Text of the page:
Artist talk: September 19 / 3 PM
Marcia Wood Gallery is pleased to present Tidal Range, an exhibition of new paintings by María Korol, on view from September 9 through October 16 at 764 Miami Circle NE. Tidal Range is Korol’s debut solo exhibition at Marcia Wood Gallery.
María Korol's work recontextualizes history and tells stories in empathy with the marginalized and the oppressed past and present. As a Latin American immigrant in the United States, she gravitates toward narratives of migration, social clash, and cultural intermingling.
The exhibition Tidal Range is grounded in Korol's interest in history, literature, and personal experience. The content and execution of the artworks in this show are partly informed by her years as a dancer.In her native city of Buenos Aires, she studied classical and modern dance, including the Graham and Limon techniques, until she was twenty-three years old. Korol's goal was to achieve a type of motion that would somehow connect her to cosmic forces like those of the earth’s rotation and its revolution around the sun, a magnetic type of dancing that would not be excruciatingly rooted in the body’s musculature. She situates the image of the ocean within this line of thought, thinking about high tides and low tides, the pull of the moon in relation to the earth, the feeling of a body submerged underwater without gravity, and the renewal of coming up for air. Patterns of movement, flow, and transformation in nature are the stage on which the drama of human life unfolds, with its cycle of growth, decay, and final silence and stillness.
Korol's art-making practice is influenced as much by language as images. In the titles, she quotes and paraphrases Jane Bowles, Clarice Lispector, and Julio Cortázar, creating another space of interpretation, so that the artworks are observed not simply as objects in front of the eyes, but as the result of craft, design, thought, and feeling. The physical and mental performance that takes place daily in the studio as she renders figurative scenes in ink and later subsumes them into layers of abstraction becomes a type of choreography. Music, naturally intertwined with dance and language, is another important point of reference. The artist shares a playlist of songs as another entry point that informs the artwork.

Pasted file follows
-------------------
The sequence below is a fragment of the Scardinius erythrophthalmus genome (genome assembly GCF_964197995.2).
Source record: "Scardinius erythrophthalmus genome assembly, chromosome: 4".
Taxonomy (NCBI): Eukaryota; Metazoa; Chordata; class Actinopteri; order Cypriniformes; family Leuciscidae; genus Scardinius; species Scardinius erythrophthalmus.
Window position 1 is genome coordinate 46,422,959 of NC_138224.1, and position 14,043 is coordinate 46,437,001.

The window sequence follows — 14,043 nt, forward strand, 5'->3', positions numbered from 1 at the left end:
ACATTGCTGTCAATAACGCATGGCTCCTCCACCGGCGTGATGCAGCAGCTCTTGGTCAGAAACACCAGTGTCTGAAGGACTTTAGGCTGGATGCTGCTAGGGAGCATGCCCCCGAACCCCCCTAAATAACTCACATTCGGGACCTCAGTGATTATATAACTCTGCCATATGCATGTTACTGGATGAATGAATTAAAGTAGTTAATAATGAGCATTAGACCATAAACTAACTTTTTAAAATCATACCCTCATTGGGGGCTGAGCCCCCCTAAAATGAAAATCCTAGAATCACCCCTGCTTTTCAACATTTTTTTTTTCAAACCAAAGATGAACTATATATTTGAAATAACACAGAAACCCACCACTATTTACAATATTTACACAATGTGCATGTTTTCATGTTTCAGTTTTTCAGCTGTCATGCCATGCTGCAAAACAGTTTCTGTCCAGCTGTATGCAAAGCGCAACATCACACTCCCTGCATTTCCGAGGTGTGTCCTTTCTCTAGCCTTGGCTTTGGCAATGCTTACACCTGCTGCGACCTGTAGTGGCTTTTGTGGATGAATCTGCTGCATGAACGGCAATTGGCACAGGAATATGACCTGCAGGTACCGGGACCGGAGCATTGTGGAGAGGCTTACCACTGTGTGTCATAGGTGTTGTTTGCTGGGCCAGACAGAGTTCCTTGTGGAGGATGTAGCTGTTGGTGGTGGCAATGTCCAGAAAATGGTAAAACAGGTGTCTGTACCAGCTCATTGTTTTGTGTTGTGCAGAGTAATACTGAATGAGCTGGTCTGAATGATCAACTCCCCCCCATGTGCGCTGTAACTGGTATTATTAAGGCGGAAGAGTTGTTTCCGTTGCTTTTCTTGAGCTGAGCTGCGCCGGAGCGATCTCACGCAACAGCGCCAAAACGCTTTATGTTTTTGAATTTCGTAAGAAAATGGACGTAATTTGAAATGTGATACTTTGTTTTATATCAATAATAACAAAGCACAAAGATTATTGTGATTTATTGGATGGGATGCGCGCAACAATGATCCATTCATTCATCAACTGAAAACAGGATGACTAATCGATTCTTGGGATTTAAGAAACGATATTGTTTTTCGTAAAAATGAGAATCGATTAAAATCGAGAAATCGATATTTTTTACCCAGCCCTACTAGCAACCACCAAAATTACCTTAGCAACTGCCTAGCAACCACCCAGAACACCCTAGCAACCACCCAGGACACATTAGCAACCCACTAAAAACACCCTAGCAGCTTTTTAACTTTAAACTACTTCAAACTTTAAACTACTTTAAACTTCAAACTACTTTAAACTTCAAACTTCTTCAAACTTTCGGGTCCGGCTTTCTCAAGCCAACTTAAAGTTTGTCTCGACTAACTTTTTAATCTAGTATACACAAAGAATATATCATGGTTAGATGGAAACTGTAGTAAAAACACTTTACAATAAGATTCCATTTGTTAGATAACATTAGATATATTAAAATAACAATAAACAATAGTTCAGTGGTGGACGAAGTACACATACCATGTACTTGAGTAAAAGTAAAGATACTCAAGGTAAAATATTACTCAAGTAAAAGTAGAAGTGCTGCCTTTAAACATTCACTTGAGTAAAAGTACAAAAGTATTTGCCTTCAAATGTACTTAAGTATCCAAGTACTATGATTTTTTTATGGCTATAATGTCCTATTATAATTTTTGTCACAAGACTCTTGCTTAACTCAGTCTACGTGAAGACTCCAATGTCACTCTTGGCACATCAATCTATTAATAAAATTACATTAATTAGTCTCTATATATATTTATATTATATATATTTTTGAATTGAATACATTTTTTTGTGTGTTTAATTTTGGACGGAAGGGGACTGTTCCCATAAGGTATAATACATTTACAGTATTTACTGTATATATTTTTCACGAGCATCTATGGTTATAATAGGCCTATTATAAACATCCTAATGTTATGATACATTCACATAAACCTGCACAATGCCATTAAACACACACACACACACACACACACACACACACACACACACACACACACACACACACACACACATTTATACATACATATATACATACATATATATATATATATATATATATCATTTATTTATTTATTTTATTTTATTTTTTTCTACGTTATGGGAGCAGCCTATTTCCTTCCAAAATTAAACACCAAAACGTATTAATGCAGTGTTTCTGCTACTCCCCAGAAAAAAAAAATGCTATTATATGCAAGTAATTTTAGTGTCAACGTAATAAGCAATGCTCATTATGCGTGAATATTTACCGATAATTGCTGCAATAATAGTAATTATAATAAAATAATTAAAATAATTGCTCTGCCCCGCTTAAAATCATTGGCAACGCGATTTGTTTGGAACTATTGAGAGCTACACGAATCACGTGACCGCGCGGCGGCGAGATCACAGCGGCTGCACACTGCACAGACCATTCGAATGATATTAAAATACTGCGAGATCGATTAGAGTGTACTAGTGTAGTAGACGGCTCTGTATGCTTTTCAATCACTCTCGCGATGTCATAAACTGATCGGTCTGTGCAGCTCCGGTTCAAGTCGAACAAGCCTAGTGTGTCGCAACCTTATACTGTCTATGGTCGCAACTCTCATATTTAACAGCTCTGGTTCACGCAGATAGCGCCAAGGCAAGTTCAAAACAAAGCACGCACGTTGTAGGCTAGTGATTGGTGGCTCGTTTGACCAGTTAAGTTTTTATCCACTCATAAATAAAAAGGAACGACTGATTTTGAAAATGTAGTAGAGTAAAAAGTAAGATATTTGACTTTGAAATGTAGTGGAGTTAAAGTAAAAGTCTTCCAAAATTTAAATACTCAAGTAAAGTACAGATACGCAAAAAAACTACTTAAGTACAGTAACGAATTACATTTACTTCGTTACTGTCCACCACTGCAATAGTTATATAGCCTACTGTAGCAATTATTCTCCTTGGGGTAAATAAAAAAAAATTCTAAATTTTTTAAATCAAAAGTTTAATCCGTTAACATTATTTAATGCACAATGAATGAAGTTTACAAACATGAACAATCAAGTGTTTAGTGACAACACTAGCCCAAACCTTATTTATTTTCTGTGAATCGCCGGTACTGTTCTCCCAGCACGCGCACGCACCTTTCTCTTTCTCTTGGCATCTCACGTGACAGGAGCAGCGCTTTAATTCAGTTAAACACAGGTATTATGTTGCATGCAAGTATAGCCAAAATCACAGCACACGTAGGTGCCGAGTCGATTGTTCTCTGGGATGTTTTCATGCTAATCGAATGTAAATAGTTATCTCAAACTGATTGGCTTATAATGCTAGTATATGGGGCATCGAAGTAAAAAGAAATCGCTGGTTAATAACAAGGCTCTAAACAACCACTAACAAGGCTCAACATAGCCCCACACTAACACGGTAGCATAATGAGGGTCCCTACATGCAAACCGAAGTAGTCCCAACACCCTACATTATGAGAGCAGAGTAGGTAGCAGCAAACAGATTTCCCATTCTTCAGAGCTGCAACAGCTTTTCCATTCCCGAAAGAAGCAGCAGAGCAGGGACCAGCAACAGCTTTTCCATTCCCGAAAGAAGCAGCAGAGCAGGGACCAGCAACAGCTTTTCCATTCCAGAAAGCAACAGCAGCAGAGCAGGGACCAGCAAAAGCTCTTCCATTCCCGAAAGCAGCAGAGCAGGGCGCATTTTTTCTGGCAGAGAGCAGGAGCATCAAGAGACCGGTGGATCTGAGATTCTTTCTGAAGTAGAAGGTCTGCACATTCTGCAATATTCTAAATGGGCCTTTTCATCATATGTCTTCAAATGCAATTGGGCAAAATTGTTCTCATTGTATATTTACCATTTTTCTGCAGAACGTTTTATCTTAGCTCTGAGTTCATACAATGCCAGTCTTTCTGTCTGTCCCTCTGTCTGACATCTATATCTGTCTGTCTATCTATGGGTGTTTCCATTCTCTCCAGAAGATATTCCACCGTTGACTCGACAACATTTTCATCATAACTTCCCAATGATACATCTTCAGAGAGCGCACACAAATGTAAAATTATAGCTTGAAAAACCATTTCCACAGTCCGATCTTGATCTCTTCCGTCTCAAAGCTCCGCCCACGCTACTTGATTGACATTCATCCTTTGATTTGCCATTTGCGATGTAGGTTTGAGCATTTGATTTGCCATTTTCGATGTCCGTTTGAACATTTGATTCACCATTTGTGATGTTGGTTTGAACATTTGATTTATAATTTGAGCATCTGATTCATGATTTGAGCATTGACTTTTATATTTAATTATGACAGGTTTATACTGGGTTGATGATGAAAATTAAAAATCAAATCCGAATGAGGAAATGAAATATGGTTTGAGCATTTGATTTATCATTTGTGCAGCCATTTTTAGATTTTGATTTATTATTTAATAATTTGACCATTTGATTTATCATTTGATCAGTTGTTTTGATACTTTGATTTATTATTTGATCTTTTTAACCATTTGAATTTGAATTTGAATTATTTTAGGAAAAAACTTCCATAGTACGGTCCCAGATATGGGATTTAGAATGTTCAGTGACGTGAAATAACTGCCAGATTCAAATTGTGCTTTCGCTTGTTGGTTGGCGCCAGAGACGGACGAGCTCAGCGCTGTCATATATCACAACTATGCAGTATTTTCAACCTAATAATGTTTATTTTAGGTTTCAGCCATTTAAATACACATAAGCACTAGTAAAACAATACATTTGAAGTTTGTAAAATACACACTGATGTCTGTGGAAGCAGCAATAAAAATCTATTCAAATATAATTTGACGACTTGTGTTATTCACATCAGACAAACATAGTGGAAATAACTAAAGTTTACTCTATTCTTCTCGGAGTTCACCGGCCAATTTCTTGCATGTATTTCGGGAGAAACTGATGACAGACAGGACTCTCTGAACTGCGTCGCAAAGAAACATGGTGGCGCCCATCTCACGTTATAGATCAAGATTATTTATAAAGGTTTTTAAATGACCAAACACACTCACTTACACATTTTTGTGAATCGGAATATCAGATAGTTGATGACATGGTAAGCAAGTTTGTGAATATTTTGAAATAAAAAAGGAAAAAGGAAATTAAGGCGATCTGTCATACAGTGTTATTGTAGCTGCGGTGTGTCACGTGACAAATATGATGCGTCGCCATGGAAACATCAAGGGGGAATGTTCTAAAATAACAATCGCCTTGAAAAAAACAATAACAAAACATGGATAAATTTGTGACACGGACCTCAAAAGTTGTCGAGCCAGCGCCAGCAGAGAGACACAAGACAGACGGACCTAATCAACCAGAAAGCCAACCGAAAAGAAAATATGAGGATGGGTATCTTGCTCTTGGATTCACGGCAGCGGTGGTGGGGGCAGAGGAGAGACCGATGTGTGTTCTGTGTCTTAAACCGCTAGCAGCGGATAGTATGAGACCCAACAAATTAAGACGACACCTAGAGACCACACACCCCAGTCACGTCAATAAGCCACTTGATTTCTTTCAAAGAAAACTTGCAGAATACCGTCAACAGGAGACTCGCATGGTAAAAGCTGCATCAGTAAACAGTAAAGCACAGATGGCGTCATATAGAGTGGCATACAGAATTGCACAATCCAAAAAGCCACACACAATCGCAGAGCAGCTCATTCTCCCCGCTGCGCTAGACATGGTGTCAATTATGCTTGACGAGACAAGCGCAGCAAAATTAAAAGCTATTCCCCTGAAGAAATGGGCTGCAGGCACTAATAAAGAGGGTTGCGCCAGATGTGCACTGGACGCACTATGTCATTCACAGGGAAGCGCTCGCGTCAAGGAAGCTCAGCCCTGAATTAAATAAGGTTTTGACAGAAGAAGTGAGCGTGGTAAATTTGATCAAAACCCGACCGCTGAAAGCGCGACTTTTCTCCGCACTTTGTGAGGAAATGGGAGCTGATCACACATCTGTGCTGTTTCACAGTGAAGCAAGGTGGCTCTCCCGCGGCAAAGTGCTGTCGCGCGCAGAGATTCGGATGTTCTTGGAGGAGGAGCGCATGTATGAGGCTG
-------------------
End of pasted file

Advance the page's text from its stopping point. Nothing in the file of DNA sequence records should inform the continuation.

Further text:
Korol shifts between a conception of dance as locomotion within the individual and a collective movement, including diasporas, and migration paths. The recurrent motif of the ship points to the trans-Atlantic travel that resulted in the conquest of the American continent and its subsequent re-populations, with the unfortunate racial disparities that these events engendered, which persist to this day. In this context, Korol thinks particularly about people of color and women engaging in a daily “dance” to avoid the objectifying gaze in order to own their bodies, take command over their sensuality, and endure the stress of trying to make themselves heard. Edouard Degas’ drawings and paintings of dancers serve as a point of reference; his flaneur vision of young women entering the fantasy of ballet to overcome poverty contrasts with Korol’s works, as she inhabits the body of the working-class dancer, revealing her inner life. In an earnest and vivacious engagement with painting and drawing materials and clay, María Korol breathes these metaphors into a multi-layered visual experience.
María Korol was born in Buenos Aires, Argentina, in 1980 in the middle of a military dictatorship, and she was exiled to Brazil for four years and later returned to grow up in her home country. She moved to the United States in 2004. Korol has shown her work at MOCA GA and Swan Coach House Gallery in Atlanta, The Painting Center in New York, and the Akademie der Künste in Berlin, among other places. She is a distinguished fellow of the Hambidge Center, the JUNGE AKADEMIE, and the Women’s Art Institute. She is the recipient of the 2020 Edge Award with the Forward Arts Foundation, and was selected for The Creatives Project and the Hughley Fellowship. Her work has been published in ART PAPERS, Burnaway, and ArtsATL. Based in Atlanta, she is a visiting assistant professor of art at Morehouse College.